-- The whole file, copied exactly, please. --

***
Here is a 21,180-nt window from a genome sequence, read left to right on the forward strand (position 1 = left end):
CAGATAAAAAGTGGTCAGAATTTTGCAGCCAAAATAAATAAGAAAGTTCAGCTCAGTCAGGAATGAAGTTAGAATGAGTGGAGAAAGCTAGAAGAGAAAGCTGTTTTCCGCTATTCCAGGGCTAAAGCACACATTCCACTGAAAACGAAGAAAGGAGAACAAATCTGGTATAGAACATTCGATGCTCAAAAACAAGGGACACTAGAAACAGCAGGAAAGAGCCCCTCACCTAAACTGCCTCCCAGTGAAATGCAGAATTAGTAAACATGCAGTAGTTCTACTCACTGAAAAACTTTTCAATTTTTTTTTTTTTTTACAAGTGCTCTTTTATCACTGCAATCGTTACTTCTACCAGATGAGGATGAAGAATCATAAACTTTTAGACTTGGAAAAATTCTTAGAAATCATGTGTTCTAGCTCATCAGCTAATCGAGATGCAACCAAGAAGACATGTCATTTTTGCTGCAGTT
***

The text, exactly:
Here is a 21,180-nt window from a genome sequence, read left to right on the forward strand (position 1 = left end):
CAGATAAAAAGTGGTCAGAATTTTGCAGCCAAAATAAATAAGAAAGTTCAGCTCAGTCAGGAATGAAGTTAGAATGAGTGGAGAAAGCTAGAAGAGAAAGCTGTTTTCCGCTATTCCAGGGCTAAAGCACACATTCCACTGAAAACGAAGAAAGGAGAACAAATCTGGTATAGAACATTCGATGCTCAAAAACAAGGGACACTAGAAACAGCAGGAAAGAGCCCCTCACCTAAACTGCCTCCCAGTGAAATGCAGAATTAGTAAACATGCAGTAGTTCTACTCACTGAAAAACTTTTCAATTTTTTTTTTTTTTTACAAGTGCTCTTTTATCACTGCAATCGTTACTTCTACCAGATGAGGATGAAGAATCATAAACTTTTAGACTTGGAAAAATTCTTAGAAATCATGTGTTCTAGCTCATCAGCTAATCGAGATGCAACCAAGAAGACATGTCATTTTTGCTGCAGTT